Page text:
Road trips have been an iconic part of American culture for decades. While road trips are fun, they require preparation to minimize the potential for inconveniences.
No matter how prepared you are, accidents happen on road trips. And when they do, you want to be sure that you have sufficient car insurance coverage regardless of the state you're in.
This guide focuses on the type of coverage to consider for your next road trip in the United States.
How Insurance Works for Road Trips
Your current insurance coverage allows you to drive through any state in the U.S. legally. However, the fact that you can drive with your insurance coverage doesn't mean you should.
The best approach should be to fine-tune your coverage to provide sufficient coverage for your trip. What follows are some of the areas you may want to focus on.
Virtually all states require drivers to carry minimum coverage before driving on American roads.
The minimum coverage is usually referred to as third-party insurance or liability insurance, often catering to damages suffered by third parties in an accident where you are at fault.
If you only have your state's minimum coverage, you may be underinsured in some states like California, which has some of the highest insurance rates.
Before setting out on a road trip, you may want to ensure that your liability coverage is at least $100,000 per injured individual and $300,000 per accident. The more coverage you can have, the better.
You can check out data on the economic costs of an accident in different states from the National Safety Council if you are unsure of minimum coverage for the states you intend to visit.
You can then use the date to determine the coverage you will need.
Comprehensive coverage covers liability resulting from an accident where you are at fault and damage to your vehicle.
While not mandatory, it's better than liability insurance as it offers protection against damage to your vehicle in the event of an accident, irrespective of fault for the accident. It also provides coverage against theft or vandalism.
The cost of comprehensive coverage can be significantly higher than liability coverage, but worth it if you want peace of mind while on the road trip.
Uninsured Motorist Coverage
If an underinsured or uninsured driver hits you, your chances of recovering compensation may be pretty slim.
So, it is best to carry uninsured driver coverage, which takes the place of the uninsured motorist to provide you compensation for medical expenses and lost wages.
If you do not have uninsured motorist coverage, you may have to pay for damages out of pocket.
According to statistics, over 12% of all drivers in America are uninsured, meaning it's possible to get into an accident with one.
Road Assistance Coverage
A road trip can lead you to some unfamiliar streets or far-to-reach areas. The last thing you want to experience is getting stranded in such a place for whatever reason.
So if you plan to take a less traveled road, you should consider adding roadside assistance to your existing policy to be on the safe side.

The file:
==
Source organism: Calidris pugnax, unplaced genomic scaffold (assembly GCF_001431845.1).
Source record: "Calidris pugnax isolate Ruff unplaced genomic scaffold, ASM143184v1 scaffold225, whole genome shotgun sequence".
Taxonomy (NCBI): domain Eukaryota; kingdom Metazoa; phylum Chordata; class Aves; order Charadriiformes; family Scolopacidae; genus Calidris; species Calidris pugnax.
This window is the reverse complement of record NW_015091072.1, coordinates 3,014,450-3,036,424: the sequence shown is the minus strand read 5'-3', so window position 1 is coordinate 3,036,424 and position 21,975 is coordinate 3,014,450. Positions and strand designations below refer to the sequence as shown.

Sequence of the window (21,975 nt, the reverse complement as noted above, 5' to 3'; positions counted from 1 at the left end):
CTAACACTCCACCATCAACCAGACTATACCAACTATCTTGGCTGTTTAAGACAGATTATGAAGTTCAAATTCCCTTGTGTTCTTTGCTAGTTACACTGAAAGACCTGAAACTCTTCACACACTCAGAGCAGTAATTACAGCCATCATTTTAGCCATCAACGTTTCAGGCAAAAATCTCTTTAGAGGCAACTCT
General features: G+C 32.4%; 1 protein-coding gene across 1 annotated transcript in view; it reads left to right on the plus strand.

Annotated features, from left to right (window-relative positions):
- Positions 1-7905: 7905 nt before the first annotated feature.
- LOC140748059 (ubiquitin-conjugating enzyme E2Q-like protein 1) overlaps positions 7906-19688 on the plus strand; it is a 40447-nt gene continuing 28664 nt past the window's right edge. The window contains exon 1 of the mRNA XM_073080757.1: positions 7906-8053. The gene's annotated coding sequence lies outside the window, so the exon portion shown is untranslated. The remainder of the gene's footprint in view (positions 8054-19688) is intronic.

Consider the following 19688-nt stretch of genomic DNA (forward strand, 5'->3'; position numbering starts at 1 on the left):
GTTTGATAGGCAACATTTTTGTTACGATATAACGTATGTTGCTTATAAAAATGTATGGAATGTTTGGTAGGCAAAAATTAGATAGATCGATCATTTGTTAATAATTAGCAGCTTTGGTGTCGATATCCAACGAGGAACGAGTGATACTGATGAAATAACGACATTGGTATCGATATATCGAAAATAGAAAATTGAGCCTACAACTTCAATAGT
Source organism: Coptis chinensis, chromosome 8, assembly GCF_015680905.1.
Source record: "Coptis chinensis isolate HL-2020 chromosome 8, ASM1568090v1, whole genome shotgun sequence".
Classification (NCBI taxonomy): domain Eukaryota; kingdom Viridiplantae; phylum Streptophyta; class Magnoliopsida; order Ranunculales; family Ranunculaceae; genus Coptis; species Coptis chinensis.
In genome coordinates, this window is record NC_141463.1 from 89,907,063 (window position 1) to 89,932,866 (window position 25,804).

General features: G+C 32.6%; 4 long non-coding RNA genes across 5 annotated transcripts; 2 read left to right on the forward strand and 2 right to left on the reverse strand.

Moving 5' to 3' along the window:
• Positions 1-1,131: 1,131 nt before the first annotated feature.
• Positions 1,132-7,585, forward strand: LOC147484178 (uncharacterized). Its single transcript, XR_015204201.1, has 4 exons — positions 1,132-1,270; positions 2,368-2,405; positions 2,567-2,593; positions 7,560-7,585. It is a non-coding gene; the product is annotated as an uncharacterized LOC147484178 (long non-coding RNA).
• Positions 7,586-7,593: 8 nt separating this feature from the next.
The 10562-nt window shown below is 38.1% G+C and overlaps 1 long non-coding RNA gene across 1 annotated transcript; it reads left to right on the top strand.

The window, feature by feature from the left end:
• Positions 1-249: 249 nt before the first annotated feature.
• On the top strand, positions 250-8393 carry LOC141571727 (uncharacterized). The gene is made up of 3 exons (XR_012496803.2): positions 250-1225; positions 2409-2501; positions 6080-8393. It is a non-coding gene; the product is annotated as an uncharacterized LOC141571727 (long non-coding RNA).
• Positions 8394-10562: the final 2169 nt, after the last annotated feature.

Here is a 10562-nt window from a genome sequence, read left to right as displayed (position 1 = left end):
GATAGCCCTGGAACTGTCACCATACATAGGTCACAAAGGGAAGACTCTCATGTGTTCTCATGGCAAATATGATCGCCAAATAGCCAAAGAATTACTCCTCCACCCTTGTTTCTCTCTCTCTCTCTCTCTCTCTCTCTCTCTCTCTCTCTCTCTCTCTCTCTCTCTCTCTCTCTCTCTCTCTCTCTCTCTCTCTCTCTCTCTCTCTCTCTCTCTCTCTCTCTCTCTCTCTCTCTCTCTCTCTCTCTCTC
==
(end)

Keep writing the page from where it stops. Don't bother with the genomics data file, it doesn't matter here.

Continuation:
Using a Rental Car and You Own a Car
If you own a car, you have two options, your car or a rental car. There are several reasons why a person may choose to use a rental car for a road trip instead of one they own.
One of these reasons may be fuel consumption. If your car has a high fuel consumption rate, renting a low fuel-efficient car can translate into savings.
Another reason to use a rental car for a road trip is if your vehicle can't handle the kind of terrain you expect to encounter on your road trip, such as driving on dirt roads.
Generally, your auto car insurance extends to a rental when driving within the U.S.
So if you have taken care of all your insurance needs, you may not need extra rental coverage.
However, you might experience some coverage gaps in the event of an accident.
For example, your insurance coverage may not cover “loss of use charges” for the days the vehicle will be in a repair shop. You can opt to carry collision waiver damage to take care of the gaps.
Driving a Rental Car When You Don't Own a Car
If you don't own a car, you must purchase rental car insurance. Most rental car companies offer coverage for their vehicles, so check with your preferred company.
However, you may need extra coverage, such as personal accident coverage, just in case you get in an accident where you suffer injuries while you are at fault or an insured driver hits you.
Finding Cheap Car Insurance in Your Home State
The level of coverage you need to be on the safe side on a road trip can increase your premiums significantly.
However, the increase will depend on several factors, including the provider of choice.
For example, Ohio drivers typically pay $1,027 per year for full coverage car insurance.
This coverage provides $25,000 in bodily damage to third parties, $50,000 per accident, and $25,000 in property damage to third parties.
But you can get cheaper rates for the same coverage by using an insurance comparison tool such as Marketwatch.
Because Ohio is among the states with the lowest auto insurance rates, it's best to customize your coverage if you intend to travel outside this state.
That way, you will have adequate protection in the event of an accident in another state.
Road trips are fun, but having insufficient coverage can take away the joy and peace of mind you may want to have at such a time.
While tailoring your insurance coverage to meet your expectations may seem expensive, it is nothing compared to the losses you can incur for traveling with inadequate coverage.
This story is published in partnership with Rentalcars.com.